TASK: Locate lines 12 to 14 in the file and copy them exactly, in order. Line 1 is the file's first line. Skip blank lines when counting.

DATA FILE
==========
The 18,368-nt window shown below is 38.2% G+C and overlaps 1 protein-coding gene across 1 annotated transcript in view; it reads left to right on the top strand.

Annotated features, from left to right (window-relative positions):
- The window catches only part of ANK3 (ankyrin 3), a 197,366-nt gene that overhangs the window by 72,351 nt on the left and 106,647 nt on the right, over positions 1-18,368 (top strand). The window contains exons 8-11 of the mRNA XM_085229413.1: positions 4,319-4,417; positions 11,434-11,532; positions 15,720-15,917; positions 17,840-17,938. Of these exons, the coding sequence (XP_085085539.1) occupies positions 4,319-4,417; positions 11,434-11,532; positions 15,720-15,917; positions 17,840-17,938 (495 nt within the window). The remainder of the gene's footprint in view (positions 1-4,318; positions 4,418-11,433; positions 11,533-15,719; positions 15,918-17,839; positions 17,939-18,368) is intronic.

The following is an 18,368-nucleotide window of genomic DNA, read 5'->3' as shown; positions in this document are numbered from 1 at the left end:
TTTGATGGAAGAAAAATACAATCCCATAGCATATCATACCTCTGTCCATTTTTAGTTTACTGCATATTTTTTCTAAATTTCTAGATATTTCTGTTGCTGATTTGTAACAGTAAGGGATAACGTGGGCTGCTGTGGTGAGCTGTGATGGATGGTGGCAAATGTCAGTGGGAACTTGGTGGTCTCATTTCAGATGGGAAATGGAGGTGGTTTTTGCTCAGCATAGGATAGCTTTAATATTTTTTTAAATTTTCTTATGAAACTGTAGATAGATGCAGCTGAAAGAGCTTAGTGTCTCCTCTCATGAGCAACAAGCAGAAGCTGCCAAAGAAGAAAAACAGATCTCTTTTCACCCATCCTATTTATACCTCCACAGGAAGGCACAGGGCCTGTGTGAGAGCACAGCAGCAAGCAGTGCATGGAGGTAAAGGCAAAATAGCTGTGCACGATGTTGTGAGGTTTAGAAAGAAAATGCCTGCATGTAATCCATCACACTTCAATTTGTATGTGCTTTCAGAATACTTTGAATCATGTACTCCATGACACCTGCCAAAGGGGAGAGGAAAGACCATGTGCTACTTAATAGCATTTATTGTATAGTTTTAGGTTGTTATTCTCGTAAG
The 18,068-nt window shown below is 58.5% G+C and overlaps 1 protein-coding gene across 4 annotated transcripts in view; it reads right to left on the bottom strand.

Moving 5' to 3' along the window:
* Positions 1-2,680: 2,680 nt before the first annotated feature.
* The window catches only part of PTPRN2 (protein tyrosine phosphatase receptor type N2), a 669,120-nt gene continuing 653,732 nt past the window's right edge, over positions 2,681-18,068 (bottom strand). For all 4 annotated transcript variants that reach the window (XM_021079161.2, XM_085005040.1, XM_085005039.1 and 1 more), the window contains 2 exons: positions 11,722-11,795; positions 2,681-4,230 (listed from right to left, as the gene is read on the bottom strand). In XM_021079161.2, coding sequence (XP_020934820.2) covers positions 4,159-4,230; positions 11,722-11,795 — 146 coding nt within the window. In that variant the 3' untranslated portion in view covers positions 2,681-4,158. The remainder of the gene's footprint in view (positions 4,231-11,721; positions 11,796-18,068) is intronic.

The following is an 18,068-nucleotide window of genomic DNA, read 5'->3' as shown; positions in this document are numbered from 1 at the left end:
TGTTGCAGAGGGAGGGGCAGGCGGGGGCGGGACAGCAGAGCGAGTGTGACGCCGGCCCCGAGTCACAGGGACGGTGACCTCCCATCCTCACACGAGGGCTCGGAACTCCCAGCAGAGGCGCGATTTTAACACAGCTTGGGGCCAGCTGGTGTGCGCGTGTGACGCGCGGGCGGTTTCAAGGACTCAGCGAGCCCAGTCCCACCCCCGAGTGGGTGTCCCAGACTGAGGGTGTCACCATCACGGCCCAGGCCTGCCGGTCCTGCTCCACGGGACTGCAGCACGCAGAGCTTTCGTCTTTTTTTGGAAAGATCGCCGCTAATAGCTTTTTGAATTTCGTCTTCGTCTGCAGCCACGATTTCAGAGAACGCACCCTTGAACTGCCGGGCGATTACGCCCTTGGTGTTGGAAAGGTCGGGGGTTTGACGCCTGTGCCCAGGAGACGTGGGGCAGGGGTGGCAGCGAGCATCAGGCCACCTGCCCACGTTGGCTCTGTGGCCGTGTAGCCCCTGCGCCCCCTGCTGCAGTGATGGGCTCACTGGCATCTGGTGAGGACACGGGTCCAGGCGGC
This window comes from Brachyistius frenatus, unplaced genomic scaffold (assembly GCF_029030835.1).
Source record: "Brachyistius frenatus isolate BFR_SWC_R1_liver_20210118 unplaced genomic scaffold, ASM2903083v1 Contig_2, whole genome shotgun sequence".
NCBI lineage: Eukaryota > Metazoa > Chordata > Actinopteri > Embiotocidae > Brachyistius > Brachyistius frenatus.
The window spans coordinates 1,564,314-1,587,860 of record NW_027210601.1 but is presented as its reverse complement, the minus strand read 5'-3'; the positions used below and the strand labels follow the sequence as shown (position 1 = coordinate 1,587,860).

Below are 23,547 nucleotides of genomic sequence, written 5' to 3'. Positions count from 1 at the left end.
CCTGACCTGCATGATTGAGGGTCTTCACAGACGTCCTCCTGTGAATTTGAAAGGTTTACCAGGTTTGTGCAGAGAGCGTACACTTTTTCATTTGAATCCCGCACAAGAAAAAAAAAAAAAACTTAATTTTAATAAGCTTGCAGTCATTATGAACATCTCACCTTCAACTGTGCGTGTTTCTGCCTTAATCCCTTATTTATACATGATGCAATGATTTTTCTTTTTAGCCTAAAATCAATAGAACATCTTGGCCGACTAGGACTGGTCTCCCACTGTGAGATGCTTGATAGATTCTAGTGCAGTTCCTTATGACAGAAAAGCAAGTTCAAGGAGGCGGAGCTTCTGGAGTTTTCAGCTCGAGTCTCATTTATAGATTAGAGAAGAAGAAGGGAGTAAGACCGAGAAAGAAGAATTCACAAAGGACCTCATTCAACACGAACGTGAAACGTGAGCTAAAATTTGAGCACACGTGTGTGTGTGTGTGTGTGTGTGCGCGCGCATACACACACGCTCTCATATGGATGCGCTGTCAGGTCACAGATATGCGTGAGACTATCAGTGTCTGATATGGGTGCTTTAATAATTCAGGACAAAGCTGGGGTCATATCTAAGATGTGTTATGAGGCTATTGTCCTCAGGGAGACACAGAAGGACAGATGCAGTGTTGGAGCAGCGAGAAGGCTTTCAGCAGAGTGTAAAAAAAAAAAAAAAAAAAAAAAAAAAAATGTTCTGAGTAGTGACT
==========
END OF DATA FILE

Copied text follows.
This window comes from Brachyistius frenatus, unplaced genomic scaffold (assembly GCF_029030835.1).
Source record: "Brachyistius frenatus isolate BFR_SWC_R1_liver_20210118 unplaced genomic scaffold, ASM2903083v1 Contig_2, whole genome shotgun sequence".
NCBI lineage: Eukaryota > Metazoa > Chordata > Actinopteri > Embiotocidae > Brachyistius > Brachyistius frenatus.